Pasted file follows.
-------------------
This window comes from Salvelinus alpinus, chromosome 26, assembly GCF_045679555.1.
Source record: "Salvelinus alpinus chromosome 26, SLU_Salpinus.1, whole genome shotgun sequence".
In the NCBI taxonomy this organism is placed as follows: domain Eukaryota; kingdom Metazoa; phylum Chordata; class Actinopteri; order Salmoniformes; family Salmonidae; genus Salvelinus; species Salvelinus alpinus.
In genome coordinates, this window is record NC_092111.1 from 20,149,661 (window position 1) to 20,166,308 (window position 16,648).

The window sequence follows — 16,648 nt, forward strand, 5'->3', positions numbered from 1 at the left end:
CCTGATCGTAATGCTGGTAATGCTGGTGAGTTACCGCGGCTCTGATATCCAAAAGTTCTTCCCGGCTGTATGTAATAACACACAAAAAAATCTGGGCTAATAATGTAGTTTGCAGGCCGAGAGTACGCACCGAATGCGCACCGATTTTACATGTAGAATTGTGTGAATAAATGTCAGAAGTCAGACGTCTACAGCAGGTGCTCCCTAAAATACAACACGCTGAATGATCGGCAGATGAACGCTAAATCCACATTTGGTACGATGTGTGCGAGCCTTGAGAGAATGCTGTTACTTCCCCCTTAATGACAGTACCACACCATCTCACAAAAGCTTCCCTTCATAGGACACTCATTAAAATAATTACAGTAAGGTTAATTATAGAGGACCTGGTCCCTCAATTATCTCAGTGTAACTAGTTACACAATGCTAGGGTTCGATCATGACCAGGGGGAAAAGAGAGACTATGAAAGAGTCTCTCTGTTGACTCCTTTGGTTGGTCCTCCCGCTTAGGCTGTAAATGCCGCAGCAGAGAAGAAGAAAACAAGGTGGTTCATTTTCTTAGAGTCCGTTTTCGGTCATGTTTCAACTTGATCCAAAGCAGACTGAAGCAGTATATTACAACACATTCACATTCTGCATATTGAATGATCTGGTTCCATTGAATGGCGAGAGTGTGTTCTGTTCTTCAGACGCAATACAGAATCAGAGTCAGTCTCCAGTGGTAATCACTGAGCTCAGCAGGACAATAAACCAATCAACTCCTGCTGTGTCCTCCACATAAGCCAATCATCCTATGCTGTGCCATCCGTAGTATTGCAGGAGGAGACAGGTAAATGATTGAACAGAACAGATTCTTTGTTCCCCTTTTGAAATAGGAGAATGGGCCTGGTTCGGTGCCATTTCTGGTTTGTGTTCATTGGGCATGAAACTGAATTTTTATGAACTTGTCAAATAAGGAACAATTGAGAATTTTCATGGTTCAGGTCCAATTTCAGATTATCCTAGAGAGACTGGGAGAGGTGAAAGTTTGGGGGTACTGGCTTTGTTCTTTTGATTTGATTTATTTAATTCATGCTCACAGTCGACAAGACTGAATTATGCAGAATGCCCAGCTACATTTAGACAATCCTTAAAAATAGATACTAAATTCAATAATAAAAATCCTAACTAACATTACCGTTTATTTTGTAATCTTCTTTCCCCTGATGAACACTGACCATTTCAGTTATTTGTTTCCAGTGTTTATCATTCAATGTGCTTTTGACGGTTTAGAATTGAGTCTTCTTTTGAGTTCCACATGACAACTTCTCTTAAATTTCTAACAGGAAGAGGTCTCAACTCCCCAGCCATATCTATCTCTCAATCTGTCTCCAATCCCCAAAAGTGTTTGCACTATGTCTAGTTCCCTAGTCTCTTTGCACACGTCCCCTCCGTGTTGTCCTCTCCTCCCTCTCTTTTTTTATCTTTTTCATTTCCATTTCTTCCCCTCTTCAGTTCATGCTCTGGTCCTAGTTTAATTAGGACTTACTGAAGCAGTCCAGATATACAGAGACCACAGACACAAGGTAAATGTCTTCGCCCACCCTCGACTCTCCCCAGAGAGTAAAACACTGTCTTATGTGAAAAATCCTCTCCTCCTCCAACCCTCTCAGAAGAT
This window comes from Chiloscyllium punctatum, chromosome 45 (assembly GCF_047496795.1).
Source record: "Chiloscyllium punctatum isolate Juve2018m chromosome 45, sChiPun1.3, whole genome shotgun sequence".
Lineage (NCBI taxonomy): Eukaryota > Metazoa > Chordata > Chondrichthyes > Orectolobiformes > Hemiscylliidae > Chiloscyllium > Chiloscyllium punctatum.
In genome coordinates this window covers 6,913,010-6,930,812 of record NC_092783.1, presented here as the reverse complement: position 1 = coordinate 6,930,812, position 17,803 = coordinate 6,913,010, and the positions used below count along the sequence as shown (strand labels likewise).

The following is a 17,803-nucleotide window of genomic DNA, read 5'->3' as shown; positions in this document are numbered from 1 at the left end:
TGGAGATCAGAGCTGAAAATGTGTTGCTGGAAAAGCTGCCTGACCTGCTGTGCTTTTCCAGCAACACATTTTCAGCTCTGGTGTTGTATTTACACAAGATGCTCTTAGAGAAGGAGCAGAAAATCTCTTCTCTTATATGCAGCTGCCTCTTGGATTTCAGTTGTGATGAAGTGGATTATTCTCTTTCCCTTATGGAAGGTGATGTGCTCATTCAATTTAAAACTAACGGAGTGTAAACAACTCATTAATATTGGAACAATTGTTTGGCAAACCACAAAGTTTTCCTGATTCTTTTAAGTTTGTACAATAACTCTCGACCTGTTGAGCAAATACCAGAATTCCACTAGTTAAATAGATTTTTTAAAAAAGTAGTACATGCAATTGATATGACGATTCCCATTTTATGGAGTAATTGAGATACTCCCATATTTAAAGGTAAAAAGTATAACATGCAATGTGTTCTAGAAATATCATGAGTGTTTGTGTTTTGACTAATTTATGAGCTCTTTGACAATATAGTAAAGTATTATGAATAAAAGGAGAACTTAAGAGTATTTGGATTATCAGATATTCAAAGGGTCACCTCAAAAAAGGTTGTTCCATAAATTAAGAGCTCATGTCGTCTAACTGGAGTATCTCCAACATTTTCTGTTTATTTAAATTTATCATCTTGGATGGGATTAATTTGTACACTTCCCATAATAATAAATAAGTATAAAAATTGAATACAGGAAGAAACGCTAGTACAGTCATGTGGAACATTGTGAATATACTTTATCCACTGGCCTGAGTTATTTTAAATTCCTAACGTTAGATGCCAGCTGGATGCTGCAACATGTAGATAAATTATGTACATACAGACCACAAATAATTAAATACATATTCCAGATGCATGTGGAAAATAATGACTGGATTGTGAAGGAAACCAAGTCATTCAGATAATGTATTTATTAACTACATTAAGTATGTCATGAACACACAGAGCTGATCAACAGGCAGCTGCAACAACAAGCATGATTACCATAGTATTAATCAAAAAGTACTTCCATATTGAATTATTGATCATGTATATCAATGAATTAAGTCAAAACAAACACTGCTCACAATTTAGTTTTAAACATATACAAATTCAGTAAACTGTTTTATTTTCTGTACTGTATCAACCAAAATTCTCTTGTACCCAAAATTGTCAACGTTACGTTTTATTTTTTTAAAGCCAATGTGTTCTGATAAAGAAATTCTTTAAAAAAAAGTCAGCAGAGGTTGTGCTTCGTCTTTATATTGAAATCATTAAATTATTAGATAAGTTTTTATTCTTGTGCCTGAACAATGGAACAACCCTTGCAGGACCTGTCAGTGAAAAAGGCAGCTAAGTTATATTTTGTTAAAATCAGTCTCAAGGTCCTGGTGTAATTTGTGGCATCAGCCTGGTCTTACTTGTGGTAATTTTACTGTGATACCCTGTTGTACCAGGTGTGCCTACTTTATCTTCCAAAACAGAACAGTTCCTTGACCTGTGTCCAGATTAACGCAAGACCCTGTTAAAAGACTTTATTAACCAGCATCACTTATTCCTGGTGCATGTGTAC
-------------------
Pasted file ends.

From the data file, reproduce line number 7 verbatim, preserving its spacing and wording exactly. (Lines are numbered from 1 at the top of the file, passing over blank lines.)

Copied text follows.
This window comes from Chiloscyllium punctatum, chromosome 45 (assembly GCF_047496795.1).